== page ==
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Meet Erin Cueto of Westchester Pharmacy

Today we’d like to introduce you to Erin Cueto.

Erin, let’s start with your story. We’d love to hear how you got started and how the journey has been so far.
Our pharmacy is two generations of women. Vilai, my mother, who received her Doctorate of Pharmacy from USC, originally worked in hospital pharmacy. She saw that patients weren’t getting the care they needed once they left the hospital and left to run an independent pharmacy where she could care for her patients on an individual level, ultimately leading to healthier outcomes and community. We run the pharmacy like a private practice office, taking care of patients on an individual basis unlike chain pharmacies, and get to know our patients on a personal level. These chain pharmacy’s really took out the Pharmacist’s role in the patient’s care, which is our primary job. Our motto is “Welcome to our family” because we treat every patient like they were our own family member that we would want the best for.

I grew up in Westchester and in the pharmacy, leaving for college at UC Berkeley where I received my BA in Molecular Cell Biology. I then received my doctorate from University of Colorado, after which I returned home to take over the family pharmacy.

We often treat three generations within families, and I’ve grown up with many of my patients. We’ve cultivated a reputation for integrity and quality not just with patients but with other medical professionals as well. We are a very humble business, we didn’t even have a sign until five years ago! Everyone called us Westchester’s best kept secret.

I currently live in Westchester with my husband and two children, looking forward to raising my kids in the same neighborhood I grew up in. My husband Mario is Mexican American, so our children are lucky to have cultural roots in Mexico, China, and Thailand.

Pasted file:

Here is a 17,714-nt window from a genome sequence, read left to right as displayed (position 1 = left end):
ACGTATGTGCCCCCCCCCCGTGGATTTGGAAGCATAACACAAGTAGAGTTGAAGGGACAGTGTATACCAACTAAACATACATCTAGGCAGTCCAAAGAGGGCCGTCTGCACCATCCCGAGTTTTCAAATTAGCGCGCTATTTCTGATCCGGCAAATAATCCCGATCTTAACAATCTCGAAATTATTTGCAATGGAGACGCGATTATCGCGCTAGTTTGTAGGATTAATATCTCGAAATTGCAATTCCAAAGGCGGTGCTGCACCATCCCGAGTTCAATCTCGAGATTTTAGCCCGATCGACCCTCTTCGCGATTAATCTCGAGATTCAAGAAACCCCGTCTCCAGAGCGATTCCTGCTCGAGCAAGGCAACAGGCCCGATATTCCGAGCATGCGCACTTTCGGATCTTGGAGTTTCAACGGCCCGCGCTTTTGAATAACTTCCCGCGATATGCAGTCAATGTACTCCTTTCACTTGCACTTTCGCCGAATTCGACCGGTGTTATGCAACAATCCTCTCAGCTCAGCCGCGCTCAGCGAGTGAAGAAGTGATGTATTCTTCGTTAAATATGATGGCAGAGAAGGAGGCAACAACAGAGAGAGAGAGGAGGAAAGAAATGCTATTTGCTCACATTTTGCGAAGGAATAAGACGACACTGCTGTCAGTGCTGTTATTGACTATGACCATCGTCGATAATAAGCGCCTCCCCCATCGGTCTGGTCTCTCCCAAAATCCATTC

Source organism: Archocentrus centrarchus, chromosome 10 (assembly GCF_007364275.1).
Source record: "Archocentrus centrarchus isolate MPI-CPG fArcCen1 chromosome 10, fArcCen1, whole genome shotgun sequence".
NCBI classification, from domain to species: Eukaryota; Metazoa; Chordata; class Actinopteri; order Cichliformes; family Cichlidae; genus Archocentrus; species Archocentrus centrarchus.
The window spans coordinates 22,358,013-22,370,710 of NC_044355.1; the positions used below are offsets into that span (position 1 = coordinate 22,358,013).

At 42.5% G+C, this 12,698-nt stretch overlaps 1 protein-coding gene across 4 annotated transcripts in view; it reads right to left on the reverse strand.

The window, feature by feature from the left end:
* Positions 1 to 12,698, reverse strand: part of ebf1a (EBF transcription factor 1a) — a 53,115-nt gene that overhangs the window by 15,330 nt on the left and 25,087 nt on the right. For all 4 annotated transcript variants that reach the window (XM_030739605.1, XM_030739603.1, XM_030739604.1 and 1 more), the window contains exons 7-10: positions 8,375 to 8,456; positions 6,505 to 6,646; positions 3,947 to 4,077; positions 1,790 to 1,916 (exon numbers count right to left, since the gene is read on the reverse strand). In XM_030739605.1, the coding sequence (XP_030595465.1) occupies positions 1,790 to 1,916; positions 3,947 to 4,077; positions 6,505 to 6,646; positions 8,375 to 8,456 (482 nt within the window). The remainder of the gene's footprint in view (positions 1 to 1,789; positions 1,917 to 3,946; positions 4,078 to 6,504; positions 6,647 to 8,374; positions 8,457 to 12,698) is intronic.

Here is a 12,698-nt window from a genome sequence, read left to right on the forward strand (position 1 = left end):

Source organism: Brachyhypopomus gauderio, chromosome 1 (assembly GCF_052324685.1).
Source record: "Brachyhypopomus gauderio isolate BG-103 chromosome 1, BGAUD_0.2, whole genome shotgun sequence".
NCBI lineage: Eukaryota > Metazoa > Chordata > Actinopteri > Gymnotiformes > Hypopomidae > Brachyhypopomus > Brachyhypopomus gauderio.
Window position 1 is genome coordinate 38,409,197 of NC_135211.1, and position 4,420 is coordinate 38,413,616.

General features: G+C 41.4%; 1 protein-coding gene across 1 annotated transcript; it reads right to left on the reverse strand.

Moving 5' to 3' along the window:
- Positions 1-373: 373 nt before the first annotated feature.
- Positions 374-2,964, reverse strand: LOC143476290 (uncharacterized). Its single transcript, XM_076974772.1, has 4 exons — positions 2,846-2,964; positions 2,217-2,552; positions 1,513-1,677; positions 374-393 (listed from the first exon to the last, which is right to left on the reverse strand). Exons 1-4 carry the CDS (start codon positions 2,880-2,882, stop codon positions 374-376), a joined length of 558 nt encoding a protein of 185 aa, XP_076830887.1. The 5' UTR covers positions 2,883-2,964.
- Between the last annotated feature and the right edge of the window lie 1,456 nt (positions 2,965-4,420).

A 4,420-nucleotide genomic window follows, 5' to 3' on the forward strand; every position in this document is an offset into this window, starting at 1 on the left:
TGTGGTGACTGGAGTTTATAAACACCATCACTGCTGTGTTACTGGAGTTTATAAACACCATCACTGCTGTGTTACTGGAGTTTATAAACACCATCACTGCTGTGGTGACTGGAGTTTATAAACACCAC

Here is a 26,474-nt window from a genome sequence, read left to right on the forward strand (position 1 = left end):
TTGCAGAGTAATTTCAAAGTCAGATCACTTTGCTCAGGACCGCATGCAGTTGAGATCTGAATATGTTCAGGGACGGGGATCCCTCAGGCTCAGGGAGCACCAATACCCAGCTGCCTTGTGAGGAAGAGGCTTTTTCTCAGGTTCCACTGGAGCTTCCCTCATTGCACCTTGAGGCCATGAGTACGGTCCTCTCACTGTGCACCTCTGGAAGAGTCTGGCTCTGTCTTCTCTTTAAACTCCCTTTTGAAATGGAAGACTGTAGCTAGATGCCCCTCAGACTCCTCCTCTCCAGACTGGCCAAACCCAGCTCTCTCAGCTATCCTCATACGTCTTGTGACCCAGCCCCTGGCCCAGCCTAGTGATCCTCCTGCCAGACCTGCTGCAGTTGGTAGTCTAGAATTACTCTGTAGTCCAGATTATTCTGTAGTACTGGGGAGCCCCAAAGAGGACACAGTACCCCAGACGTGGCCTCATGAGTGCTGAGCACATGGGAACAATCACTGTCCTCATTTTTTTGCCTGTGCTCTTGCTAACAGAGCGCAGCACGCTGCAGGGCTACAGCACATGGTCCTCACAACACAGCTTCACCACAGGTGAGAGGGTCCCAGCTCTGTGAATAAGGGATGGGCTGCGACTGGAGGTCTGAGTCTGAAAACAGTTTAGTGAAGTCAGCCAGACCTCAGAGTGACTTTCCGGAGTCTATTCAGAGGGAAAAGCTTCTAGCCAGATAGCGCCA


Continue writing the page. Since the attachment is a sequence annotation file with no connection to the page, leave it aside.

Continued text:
My mother, Vilai, is Chinese but originally from Thailand and came to the US for college at UCLA where she meets my father. Being both a foreigner and non-native speaker for her was difficult and often created barriers to rising within the hospital. Growing up, she and my father always emphasized the importance of being an active community member and I’ve grown up with service and civic engagement as an integral part of my life. Today I am a member of the Westchester Rotary Club which is active in our neighborhood and internationally.

Overall, has it been relatively smooth? If not, what were some of the struggles along the way?
Surviving as an independent pharmacy is a daily struggle. I was trained as a pharmacist, not a businesswoman, so I had to learn the business side on my own. Female pharmacy owners are rare and there were not many role models other than my mother. It often feels like an old boys club and carving out your respect can be challenging.

The only competition we face is unfair practices by insurance companies and pharmacy benefit managers (PBMs). The truth about PBMs are finally starting to come into the public, and only hope that as there’s more public awareness.

We sometimes struggle with getting new patients. Many patients don’t realize the immense advantage of going to an independent pharmacy. We not only make you healthier, we save you money. We talk with you and your doctors to make sure you always have the most optimal care. I wish I could tell everyone that you don’t need to suffer at CVS!

Alright – so let’s talk business. Tell us about Westchester Pharmacy – what should we know?
We are an independent community pharmacy. I am proud that we have integrity and work ethic. We work with the patients and the prescribers to make sure everything is the best possible outcome for the patients in terms of health and cost. This often takes extra work and time, things that other pharmacies are unwilling to provide.

We find that patients that are happier with their pharmacy experience are more apt to take better care of their health because they know we care. We recognize their faces when they come in, their voices on the phone. We identify barriers for the patients and solve the problems to overcome them.

Any shoutouts? Who else deserves credit in this story – who has played a meaningful role?
My mother, Vilai, was an excellent role model. She had high ethical standards that I am proud to share, as well as a sense of responsibility to our community.

My all-female staff is amazing. They all share the same hard work ethic that makes us so successful. They always tell me they look forward to coming to work everyday.


  • Free medicare part D plan consultations
  • Free medication reviews
  • Free delivery in Westchester and surrounding neighborhoods

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